Longueuil water: What you need to know

Find out what you need to know if you live or work in Longueuil.

Saint-Hubert, Vieux-Longueuil, Boucherville, Saint-Bruno-de-Montarville under drinking water ban

The City of Longueuil issued a drinking water ban for some areas of the municipality Thursday morning. (Yvon Theriault/CBC)

What happened?

Early Wednesday morning, 28,000 litres of diesel from a generator at a Longueuil waste water treatment plant started leaking into the St. Lawrence River. 

The provincial environment ministry was notified just before 9:30 a.m. ET.

Urgence-Environnement officials arrived on the scene about six hours after the after the initial leak.

The city issued a statement saying the water was safe to drink Wednesday evening.

On Thursday morning, the city issued another statement telling residents in some areas of Longueuil and surrounding communities not to drink the tap water. 

Longueuil Mayor Caroline St-Hilaire said the advisory was introduced as a precaution after complaints from residents. She said there was no indication the water supply was unsafe. Only traces of contaminant were detected.

Who is affected?

Residents in the areas of Saint-Hubert, Vieux-Longueuil, Boucherville and Saint-Bruno-de-Montarville should not drink water from the municipal supply until further notice. 

The Marie-Victorin and Riverside school boards have also issued preventative bans on drinking municipal water in their institutions. 

Drinking water in Brossard and St-Lambert, as well as Lemoyne and Greenfield Park, is not affected, according to the City of Longueuil.

Water distribution

The city has set up distribution centres to hand out water to residents at the following locations. They opened at 3:00 p.m. ET.

Residents who go to one of the fire stations on the list must bring their own clean containers.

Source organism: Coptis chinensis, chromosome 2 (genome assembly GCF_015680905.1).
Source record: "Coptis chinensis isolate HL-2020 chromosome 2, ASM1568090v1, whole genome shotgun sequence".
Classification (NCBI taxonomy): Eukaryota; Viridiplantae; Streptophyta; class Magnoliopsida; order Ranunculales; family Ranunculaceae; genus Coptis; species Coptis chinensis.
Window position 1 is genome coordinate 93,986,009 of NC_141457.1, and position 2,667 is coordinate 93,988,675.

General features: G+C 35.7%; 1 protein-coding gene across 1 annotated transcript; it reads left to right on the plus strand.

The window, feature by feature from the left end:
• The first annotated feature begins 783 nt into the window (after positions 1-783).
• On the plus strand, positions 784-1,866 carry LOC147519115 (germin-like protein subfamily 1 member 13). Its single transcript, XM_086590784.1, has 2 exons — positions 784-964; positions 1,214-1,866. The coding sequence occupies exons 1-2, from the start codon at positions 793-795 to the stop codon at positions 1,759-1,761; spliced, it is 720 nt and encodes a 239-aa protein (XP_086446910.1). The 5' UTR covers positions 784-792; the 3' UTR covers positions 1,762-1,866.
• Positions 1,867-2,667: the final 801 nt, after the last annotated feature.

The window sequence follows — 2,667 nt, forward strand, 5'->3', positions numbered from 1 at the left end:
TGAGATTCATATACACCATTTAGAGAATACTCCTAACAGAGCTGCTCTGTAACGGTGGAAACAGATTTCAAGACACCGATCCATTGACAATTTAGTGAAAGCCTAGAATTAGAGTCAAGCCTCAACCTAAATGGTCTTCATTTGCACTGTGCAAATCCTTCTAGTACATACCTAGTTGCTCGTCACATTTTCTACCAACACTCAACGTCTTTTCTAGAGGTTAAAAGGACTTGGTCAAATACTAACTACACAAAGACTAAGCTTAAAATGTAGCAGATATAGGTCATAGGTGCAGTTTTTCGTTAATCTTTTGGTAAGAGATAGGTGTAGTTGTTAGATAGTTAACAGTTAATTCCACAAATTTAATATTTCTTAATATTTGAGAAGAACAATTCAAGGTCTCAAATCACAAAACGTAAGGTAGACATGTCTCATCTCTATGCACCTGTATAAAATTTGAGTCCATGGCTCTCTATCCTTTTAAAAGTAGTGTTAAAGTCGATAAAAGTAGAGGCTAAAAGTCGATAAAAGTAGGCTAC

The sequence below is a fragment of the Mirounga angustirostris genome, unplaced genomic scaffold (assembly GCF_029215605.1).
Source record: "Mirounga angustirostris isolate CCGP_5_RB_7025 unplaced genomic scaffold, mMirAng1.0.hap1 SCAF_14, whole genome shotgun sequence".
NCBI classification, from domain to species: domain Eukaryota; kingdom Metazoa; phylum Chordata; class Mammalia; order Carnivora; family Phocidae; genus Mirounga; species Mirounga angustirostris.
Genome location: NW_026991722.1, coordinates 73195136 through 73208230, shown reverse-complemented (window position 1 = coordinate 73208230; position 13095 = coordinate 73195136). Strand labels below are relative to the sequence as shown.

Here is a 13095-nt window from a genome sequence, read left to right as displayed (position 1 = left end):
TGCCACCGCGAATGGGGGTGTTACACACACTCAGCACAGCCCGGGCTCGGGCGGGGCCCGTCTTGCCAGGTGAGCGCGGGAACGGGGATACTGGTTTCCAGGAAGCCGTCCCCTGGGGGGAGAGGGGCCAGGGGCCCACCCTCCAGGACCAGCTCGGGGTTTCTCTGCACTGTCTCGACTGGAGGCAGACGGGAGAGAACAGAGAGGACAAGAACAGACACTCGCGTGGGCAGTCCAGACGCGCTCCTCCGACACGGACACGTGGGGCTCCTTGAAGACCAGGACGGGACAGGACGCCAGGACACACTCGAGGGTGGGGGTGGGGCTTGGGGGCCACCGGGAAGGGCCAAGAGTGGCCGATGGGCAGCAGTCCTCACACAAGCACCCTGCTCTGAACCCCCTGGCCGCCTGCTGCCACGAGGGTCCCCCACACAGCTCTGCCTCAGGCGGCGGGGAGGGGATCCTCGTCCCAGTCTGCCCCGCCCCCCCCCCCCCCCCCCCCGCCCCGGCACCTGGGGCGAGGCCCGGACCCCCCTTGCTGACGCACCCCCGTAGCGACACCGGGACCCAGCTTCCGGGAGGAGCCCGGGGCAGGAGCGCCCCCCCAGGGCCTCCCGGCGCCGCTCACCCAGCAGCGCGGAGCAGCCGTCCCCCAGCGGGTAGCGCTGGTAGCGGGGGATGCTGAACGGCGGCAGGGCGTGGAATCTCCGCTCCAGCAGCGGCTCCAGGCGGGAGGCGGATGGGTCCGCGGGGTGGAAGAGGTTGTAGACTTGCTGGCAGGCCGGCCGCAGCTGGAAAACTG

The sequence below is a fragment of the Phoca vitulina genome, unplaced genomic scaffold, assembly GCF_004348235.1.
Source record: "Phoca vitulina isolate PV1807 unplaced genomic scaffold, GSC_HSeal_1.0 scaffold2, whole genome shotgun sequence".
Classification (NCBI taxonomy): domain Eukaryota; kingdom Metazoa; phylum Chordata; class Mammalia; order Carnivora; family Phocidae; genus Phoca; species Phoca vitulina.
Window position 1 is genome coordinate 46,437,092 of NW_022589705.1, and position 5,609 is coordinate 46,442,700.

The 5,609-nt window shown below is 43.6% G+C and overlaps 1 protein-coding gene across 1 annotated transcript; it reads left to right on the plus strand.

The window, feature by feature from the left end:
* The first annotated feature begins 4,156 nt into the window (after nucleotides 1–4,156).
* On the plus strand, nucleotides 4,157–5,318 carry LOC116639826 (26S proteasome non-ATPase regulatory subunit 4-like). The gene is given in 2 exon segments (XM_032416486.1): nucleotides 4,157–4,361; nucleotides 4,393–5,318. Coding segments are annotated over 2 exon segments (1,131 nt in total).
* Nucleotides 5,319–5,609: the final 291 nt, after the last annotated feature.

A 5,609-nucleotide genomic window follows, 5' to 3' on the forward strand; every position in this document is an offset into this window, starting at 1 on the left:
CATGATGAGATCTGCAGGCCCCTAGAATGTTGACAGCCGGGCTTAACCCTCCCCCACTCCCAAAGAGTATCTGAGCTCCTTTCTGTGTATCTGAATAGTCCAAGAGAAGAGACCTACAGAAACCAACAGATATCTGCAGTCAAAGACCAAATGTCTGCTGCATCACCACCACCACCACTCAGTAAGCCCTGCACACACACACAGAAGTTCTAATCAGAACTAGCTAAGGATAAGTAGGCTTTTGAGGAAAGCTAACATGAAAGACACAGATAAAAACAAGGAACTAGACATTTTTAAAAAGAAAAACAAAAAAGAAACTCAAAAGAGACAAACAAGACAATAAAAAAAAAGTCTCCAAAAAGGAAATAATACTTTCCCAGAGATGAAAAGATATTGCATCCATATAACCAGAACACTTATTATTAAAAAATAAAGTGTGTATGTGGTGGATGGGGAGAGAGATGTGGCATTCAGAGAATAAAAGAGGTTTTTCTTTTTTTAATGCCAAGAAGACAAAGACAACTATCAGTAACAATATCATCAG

• 1100 Marie-Victorin St.
  • Chalet St-Charles, 195 Chateauguay St. 
  • Colisée Jean-Béliveau, 1755 Jacques Cartier Boul. East
  • Olympia Arena, 2950 Dumont St.
  • Fire station 31 in the Le Moyne sector, 2205 Saint-Georges St.


  • 6355 Maricourt St. 
  • Rosanne Laflamme Sports Centre, 7405 Terrasse du Centre

Greenfield Park

  • 4130 Grande Allée St.
  • Fire station 33 in Greenfield Park, 1510 Bellevue St.


  • Pierre-Laporte Sports Centre, 490 Chemin du Lac
  • Centre communautaire Saint-Louis, 220 Claude-Dauzat St.


  • Fire station 43 in Brossard, 3300 Blvd. Lapinière
  • Les Ailes de la Mode parking lot (as of 6 p.m.)


  • Centre Marcel-Dulude, 530 Clairevue West Boul


  • Fire station 41, 55 Argyle St.


  • 100 Murano St.


  • 1850, Blvd Marie-Victorin (from 6:30 p.m. until 11 p.m.)

On mobile? See the water distribution centre map here

What will happen if you drink the water?

The smell and taste of the water is likely to cause the most immediate physical reaction, according to water experts.

Symptoms like diarrhea and vomiting may be a side effect of ingesting the water, said Marc-André Lemieux from Montérégie public health.

However, the average healthy adult, or even an elderly person, should not suffer ill effects, even if the water smells or tastes like diesel.

McGill University professor Ronald Gehr says the average person would have to drink a significant amount of straight diesel to have serious health consequences.

Most people would likely throw up before they got to that point, he said. 

What is safe? 

Citizens should avoid brushing their teeth using the water, according to Montérégie​ public health.

Ice cubes and drinks made with the water should be thrown out. 

Showering and washing with the water is fine, said Longueuil Mayor Caroline St-Hilaire. 

On mobile? Click here for live updates.​